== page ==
Show that the Möbius group is isomorphic to the quotient of $GL_2(\Bbb C)$ by its centre.

Each element $\begin{pmatrix} a & b \\ c & d\\ \end{pmatrix}$ of $GL_2(\Bbb C)$ gives rise to a Möbius transformation $z \rightarrow \frac{az+b}{cz+d}$.

The first part of the question was to show that these transformations form a group under composition of functions. I managed to do this, but I got stuck on the second part. We have to show that this group is isomorphic to the quotient of $GL_2(\Bbb C)$ by its centre.

I wanted to use the first Isomorphism Theorem. But since we want to show that it's an isomorphism to $GL_2(\Bbb C) / centre$, we would have to find an $f : GL_2(\Bbb C) \rightarrow \text{Möbius group}$ where the Kernel = Centre.

I don't really know how I could come up with an $f$ that satisfies this. So far I only tried $f: \begin{pmatrix} a & b \\ c & d\\ \end{pmatrix} \rightarrow \frac{az+b}{cz+d}$ but then you don't get a homomorphism.

Tips on how to find a suitable $f$ are very welcome!

• You should use $$f: \pmatrix{a&b\cr c&d\cr}\mapsto [z\mapsto \frac{az+b}{cz+d}].$$ The kernel consists of those matrices $A$ such that $f(A)=f(I_2)$. – Jyrki Lahtonen Dec 28 '17 at 11:49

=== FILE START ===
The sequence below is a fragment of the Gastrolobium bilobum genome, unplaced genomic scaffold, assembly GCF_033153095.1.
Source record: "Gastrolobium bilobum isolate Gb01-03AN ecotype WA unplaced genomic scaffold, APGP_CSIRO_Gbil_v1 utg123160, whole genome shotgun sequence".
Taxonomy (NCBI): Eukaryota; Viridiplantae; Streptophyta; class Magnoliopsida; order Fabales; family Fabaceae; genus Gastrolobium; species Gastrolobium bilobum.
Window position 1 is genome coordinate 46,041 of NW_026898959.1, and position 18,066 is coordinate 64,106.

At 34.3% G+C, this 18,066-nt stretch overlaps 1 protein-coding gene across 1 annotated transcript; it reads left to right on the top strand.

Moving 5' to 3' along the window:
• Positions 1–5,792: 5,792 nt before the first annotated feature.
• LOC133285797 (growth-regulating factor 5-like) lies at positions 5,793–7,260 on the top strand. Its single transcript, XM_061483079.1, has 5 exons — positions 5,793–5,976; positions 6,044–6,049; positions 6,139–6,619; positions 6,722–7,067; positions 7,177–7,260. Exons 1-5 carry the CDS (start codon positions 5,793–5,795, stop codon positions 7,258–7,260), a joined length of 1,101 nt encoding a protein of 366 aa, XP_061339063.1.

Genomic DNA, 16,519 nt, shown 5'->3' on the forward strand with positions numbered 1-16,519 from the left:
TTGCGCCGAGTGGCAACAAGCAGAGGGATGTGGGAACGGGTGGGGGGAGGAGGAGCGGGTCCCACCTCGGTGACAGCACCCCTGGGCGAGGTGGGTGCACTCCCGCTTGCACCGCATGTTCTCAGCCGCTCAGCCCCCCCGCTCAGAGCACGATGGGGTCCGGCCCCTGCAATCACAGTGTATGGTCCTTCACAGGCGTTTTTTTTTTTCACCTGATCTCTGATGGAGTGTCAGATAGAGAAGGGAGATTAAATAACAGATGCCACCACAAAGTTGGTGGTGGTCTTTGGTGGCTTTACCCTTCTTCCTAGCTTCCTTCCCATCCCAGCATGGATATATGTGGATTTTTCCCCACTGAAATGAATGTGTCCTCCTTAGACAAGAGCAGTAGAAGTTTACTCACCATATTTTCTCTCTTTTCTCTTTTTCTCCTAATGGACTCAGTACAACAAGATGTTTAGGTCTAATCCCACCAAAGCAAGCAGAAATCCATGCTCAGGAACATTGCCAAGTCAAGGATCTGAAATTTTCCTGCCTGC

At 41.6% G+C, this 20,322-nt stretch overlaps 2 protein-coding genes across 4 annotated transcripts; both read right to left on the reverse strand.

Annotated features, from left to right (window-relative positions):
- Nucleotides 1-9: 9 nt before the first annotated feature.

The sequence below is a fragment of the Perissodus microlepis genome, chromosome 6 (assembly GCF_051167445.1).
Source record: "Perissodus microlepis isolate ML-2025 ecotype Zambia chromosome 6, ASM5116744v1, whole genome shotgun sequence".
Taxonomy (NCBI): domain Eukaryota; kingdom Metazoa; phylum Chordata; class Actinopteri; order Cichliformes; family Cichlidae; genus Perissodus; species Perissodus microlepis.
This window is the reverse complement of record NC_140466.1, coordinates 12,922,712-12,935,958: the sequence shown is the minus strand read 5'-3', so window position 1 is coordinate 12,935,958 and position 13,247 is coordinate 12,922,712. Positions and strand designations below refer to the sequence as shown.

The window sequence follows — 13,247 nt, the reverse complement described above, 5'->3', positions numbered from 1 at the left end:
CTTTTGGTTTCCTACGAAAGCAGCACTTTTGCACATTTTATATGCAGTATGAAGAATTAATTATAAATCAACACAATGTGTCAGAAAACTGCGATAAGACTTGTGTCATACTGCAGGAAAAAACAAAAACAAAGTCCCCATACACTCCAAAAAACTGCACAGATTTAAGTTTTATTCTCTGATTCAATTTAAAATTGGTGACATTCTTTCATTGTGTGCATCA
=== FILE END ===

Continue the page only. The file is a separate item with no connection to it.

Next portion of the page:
• @JyrkiLahtonen I never saw a function notated like this. I don't know how I could show that this is a homomorphism. Could you please explain that aswel? – user423841 Dec 28 '17 at 11:57
• You can use whatever notation you want. The point is that $\dfrac{az+b}{cz+d}$ is a complex number or infinity, but a Möbius transformation is a function that sends a complex number to another – Jyrki Lahtonen Dec 28 '17 at 12:00
• The operations that you need to prove to be compatible with $f$ are 1) the product of matrices, 2) the composition of two Möbius transformations. – Jyrki Lahtonen Dec 28 '17 at 12:03

Hint 1: two Möbius transformations are "equal" (ie, they should be in the same equivalence class) if $A=\lambda A'$ ($A$ and $A'$ the matrices)
Hint 2: the center of $GL_2(\mathbb{C})$ are the scalar matrices $\lambda I_2$ with $\lambda\neq0$